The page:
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The algorithm involves finding the shortest distance from source to destination by viewing the entire map in the form of equally divided grids. We begin by marking the start and end positions by capturing an image
of the table with the robot and obstacles. The algorithm first tries to search the shortest path by taking the
travelled distance into account as it uses the Euclidean distance which gives the real cost between the
current and goal states.
In our implementation, we did not consider the paths on the boundaries, corners or edges, as it may make
the robot fall off the table when it executes a turn. The path is computed such that it always takes the
nearest grid to complete the shortest path to the goal state. To make it work more efficiently, valid
heuristics are considered which improves the search performance. The entire algorithm is computed
before the robot actually starts moving as there is no update on the go as it may lower the search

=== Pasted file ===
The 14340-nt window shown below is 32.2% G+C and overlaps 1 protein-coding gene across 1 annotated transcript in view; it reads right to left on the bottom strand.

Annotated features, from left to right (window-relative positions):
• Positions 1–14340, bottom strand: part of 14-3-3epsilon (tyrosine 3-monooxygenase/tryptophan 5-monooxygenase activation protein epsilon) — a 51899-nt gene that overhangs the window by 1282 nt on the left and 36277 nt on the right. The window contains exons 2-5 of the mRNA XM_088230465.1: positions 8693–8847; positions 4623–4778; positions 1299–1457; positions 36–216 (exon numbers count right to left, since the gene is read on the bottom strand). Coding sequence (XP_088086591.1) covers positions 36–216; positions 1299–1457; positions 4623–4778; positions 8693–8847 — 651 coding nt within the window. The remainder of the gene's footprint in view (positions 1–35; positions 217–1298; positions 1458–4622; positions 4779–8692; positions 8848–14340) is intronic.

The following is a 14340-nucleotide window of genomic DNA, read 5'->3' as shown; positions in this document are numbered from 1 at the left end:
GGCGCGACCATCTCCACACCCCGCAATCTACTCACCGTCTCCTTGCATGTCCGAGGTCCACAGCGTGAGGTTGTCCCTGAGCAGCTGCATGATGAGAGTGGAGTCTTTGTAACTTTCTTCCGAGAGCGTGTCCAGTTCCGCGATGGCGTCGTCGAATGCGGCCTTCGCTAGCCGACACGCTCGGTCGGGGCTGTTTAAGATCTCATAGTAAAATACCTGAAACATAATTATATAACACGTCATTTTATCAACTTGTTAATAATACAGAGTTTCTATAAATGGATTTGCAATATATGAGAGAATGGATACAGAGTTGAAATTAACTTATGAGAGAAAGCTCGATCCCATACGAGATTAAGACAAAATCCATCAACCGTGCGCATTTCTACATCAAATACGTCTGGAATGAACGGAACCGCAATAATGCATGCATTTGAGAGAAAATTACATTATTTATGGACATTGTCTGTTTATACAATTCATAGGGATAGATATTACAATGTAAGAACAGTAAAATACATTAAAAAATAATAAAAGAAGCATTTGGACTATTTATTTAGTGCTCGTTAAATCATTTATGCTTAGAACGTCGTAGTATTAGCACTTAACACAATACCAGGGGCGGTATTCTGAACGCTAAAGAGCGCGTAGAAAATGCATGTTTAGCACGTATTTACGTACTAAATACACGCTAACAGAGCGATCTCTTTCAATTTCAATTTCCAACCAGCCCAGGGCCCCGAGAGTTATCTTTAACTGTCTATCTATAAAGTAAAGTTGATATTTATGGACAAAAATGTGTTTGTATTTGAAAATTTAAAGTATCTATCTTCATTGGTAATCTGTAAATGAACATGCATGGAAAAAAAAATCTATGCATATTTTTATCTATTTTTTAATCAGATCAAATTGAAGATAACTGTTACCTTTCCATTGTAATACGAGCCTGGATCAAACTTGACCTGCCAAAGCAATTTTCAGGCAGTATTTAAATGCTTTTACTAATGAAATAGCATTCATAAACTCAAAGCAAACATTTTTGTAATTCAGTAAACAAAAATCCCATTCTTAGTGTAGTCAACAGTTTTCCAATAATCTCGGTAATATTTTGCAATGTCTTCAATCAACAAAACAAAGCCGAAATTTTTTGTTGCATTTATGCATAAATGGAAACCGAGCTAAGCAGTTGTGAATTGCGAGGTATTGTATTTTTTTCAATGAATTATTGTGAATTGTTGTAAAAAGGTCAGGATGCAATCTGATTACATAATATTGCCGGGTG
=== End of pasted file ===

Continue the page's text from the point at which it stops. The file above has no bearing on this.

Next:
algorithm efficiency when the camera link breaks. Guiding the robot: Given a state we define each possible case and a command to achieve it.
we decided to firstly take the whole scenario, solve the problem and then tell the commands to robot
(maybe because of potential camera failures);
Conclusion:
This work showed us that it is possible to solve a problem that seemed complicated at first sight
with cheap hardware, like a lowcost camera and a lego robot, and simple functions, as
convolution and linear regression. Something that we think that might be changed in future works
is the fact that we do not correct the robot path iteratively, but instead we calculate the path,
send all the commands to the robot and do not update it anymore. The path could be monitored
and corrected from time to time if we had a more reliable camera, it would certainly improve the
results. We believe that the purpose of this project was achieved, since the robot reached the
goal and we were able to learn about the tools we used along the way....
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This document was uploaded on 02/14/2014 for the course CSCI 6505 at Dalhousie.
 Fall '12
 ThomasTrappenberg
 Machine Learning

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